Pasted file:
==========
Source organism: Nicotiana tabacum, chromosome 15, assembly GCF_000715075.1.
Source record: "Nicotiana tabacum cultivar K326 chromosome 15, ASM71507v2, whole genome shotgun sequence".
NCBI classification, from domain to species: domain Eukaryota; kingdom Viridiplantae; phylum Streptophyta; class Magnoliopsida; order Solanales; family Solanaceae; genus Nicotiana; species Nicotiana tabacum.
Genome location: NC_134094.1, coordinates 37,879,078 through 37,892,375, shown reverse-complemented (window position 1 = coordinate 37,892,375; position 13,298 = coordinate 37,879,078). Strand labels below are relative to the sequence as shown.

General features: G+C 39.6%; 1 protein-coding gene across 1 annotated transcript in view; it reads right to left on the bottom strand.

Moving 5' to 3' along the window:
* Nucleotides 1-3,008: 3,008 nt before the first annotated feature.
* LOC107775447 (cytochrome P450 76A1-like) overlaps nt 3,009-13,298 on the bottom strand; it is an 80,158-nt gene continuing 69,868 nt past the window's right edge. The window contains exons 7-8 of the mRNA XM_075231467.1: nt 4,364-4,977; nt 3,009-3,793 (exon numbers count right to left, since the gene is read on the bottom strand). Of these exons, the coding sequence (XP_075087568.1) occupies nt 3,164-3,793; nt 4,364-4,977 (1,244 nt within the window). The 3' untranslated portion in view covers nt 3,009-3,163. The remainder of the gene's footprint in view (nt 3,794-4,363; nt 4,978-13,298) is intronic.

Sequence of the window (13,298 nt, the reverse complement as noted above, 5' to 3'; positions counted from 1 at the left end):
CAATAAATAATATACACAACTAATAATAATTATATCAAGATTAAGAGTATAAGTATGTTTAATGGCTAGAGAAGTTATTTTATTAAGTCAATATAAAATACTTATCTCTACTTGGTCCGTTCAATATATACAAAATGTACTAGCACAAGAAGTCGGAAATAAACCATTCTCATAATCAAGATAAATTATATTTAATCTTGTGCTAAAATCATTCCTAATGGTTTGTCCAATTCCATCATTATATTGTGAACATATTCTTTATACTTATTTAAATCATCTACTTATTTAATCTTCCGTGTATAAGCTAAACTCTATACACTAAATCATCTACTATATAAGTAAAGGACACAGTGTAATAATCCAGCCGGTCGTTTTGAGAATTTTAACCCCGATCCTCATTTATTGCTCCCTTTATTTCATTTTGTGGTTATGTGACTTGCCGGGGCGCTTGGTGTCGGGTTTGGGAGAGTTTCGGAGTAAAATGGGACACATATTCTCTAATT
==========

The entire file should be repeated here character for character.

Source organism: Nicotiana tabacum, chromosome 15, assembly GCF_000715075.1.
Source record: "Nicotiana tabacum cultivar K326 chromosome 15, ASM71507v2, whole genome shotgun sequence".
NCBI classification, from domain to species: domain Eukaryota; kingdom Viridiplantae; phylum Streptophyta; class Magnoliopsida; order Solanales; family Solanaceae; genus Nicotiana; species Nicotiana tabacum.
Genome location: NC_134094.1, coordinates 37,879,078 through 37,892,375, shown reverse-complemented (window position 1 = coordinate 37,892,375; position 13,298 = coordinate 37,879,078). Strand labels below are relative to the sequence as shown.

General features: G+C 39.6%; 1 protein-coding gene across 1 annotated transcript in view; it reads right to left on the bottom strand.

Moving 5' to 3' along the window:
* Nucleotides 1-3,008: 3,008 nt before the first annotated feature.
* LOC107775447 (cytochrome P450 76A1-like) overlaps nt 3,009-13,298 on the bottom strand; it is an 80,158-nt gene continuing 69,868 nt past the window's right edge. The window contains exons 7-8 of the mRNA XM_075231467.1: nt 4,364-4,977; nt 3,009-3,793 (exon numbers count right to left, since the gene is read on the bottom strand). Of these exons, the coding sequence (XP_075087568.1) occupies nt 3,164-3,793; nt 4,364-4,977 (1,244 nt within the window). The 3' untranslated portion in view covers nt 3,009-3,163. The remainder of the gene's footprint in view (nt 3,794-4,363; nt 4,978-13,298) is intronic.

Sequence of the window (13,298 nt, the reverse complement as noted above, 5' to 3'; positions counted from 1 at the left end):
CAATAAATAATATACACAACTAATAATAATTATATCAAGATTAAGAGTATAAGTATGTTTAATGGCTAGAGAAGTTATTTTATTAAGTCAATATAAAATACTTATCTCTACTTGGTCCGTTCAATATATACAAAATGTACTAGCACAAGAAGTCGGAAATAAACCATTCTCATAATCAAGATAAATTATATTTAATCTTGTGCTAAAATCATTCCTAATGGTTTGTCCAATTCCATCATTATATTGTGAACATATTCTTTATACTTATTTAAATCATCTACTTATTTAATCTTCCGTGTATAAGCTAAACTCTATACACTAAATCATCTACTATATAAGTAAAGGACACAGTGTAATAATCCAGCCGGTCGTTTTGAGAATTTTAACCCCGATCCTCATTTATTGCTCCCTTTATTTCATTTTGTGGTTATGTGACTTGCCGGGGCGCTTGGTGTCGGGTTTGGGAGAGTTTCGGAGTAAAATGGGACACATATTCTCTAATT